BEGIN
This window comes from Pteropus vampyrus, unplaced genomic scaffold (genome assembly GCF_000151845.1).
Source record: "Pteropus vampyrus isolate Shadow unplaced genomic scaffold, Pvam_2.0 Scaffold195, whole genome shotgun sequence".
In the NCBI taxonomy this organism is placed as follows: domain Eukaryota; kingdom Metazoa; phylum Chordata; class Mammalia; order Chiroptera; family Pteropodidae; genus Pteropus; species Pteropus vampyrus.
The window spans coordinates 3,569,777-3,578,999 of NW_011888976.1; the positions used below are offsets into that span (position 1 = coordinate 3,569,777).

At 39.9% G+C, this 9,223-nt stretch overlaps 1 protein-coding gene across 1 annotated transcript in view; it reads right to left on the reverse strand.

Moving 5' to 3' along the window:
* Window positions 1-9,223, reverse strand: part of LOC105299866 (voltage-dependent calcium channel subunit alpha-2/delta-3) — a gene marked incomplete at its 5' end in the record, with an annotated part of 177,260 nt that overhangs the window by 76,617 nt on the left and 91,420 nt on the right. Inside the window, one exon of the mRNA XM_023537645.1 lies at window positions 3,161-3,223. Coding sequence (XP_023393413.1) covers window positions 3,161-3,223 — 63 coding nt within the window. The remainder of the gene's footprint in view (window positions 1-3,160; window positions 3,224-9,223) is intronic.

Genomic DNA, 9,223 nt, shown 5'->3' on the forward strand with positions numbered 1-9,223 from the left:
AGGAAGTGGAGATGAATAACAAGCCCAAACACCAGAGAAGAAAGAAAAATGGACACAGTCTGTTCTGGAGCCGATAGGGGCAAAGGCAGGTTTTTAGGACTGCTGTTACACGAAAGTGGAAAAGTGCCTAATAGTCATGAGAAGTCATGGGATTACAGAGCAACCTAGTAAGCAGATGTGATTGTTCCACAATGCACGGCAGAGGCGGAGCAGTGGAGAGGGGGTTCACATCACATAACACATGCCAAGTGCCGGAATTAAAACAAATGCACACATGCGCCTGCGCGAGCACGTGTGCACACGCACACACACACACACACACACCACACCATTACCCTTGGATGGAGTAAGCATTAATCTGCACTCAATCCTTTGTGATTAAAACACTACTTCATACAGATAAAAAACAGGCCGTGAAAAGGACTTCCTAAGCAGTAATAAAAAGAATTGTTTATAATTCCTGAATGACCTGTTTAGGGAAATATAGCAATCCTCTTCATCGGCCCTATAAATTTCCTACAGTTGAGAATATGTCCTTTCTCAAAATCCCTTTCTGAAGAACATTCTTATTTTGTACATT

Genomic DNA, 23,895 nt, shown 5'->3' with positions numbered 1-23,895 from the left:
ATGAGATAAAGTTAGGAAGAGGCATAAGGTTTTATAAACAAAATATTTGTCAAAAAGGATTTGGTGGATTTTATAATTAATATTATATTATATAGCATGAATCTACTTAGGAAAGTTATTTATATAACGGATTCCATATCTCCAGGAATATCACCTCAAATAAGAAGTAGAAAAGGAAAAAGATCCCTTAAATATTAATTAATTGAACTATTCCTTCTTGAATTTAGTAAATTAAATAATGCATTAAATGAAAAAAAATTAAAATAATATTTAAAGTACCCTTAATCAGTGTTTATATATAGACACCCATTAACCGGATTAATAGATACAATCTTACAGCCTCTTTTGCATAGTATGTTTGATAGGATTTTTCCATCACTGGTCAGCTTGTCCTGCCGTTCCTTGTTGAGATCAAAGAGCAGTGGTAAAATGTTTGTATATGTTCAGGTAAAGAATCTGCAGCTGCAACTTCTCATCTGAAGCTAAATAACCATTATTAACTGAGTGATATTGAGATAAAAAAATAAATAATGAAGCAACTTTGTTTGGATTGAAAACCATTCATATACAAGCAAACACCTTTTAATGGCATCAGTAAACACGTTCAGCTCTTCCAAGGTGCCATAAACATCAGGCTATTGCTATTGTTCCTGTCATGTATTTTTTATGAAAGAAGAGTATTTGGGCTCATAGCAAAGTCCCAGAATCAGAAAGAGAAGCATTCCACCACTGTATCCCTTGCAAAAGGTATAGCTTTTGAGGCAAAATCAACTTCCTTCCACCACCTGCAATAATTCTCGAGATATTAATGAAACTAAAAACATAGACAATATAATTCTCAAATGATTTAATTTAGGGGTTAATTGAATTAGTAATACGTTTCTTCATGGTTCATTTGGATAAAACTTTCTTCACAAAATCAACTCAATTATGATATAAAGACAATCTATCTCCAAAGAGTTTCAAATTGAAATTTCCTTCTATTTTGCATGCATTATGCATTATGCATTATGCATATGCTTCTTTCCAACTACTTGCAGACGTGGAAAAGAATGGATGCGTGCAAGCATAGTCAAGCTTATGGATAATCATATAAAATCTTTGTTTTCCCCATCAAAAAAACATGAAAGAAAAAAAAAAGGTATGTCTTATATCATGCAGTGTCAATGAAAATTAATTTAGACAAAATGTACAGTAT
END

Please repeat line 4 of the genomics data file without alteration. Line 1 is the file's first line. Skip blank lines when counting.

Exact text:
The window spans coordinates 3,569,777-3,578,999 of NW_011888976.1; the positions used below are offsets into that span (position 1 = coordinate 3,569,777).